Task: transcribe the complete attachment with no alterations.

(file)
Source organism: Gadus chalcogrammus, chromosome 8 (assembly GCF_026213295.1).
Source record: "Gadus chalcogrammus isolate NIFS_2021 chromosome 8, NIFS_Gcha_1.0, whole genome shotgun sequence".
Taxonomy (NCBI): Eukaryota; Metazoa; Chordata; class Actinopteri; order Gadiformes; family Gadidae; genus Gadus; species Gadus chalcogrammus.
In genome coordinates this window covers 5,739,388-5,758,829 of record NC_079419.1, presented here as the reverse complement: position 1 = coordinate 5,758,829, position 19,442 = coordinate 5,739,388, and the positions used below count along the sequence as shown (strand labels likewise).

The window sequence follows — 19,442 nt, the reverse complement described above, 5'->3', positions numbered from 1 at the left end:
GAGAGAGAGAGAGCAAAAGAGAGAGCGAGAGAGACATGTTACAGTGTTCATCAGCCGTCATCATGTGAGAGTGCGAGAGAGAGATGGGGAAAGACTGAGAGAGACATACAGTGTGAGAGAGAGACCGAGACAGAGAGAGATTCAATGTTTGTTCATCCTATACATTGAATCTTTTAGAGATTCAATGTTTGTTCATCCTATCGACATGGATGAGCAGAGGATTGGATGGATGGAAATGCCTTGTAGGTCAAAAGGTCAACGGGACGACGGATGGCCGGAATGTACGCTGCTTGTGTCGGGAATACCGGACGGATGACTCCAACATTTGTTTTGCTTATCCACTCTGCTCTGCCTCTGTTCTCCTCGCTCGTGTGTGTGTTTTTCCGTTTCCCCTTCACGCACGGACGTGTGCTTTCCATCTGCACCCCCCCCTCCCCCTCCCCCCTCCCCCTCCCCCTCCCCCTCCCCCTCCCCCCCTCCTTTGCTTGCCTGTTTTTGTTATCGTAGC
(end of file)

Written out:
Source organism: Gadus chalcogrammus, chromosome 8 (assembly GCF_026213295.1).
Source record: "Gadus chalcogrammus isolate NIFS_2021 chromosome 8, NIFS_Gcha_1.0, whole genome shotgun sequence".
Taxonomy (NCBI): Eukaryota; Metazoa; Chordata; class Actinopteri; order Gadiformes; family Gadidae; genus Gadus; species Gadus chalcogrammus.
In genome coordinates this window covers 5,739,388-5,758,829 of record NC_079419.1, presented here as the reverse complement: position 1 = coordinate 5,758,829, position 19,442 = coordinate 5,739,388, and the positions used below count along the sequence as shown (strand labels likewise).

The window sequence follows — 19,442 nt, the reverse complement described above, 5'->3', positions numbered from 1 at the left end:
GAGAGAGAGAGAGCAAAAGAGAGAGCGAGAGAGACATGTTACAGTGTTCATCAGCCGTCATCATGTGAGAGTGCGAGAGAGAGATGGGGAAAGACTGAGAGAGACATACAGTGTGAGAGAGAGACCGAGACAGAGAGAGATTCAATGTTTGTTCATCCTATACATTGAATCTTTTAGAGATTCAATGTTTGTTCATCCTATCGACATGGATGAGCAGAGGATTGGATGGATGGAAATGCCTTGTAGGTCAAAAGGTCAACGGGACGACGGATGGCCGGAATGTACGCTGCTTGTGTCGGGAATACCGGACGGATGACTCCAACATTTGTTTTGCTTATCCACTCTGCTCTGCCTCTGTTCTCCTCGCTCGTGTGTGTGTTTTTCCGTTTCCCCTTCACGCACGGACGTGTGCTTTCCATCTGCACCCCCCCCTCCCCCTCCCCCCTCCCCCTCCCCCTCCCCCTCCCCCTCCCCCCCTCCTTTGCTTGCCTGTTTTTGTTATCGTAGC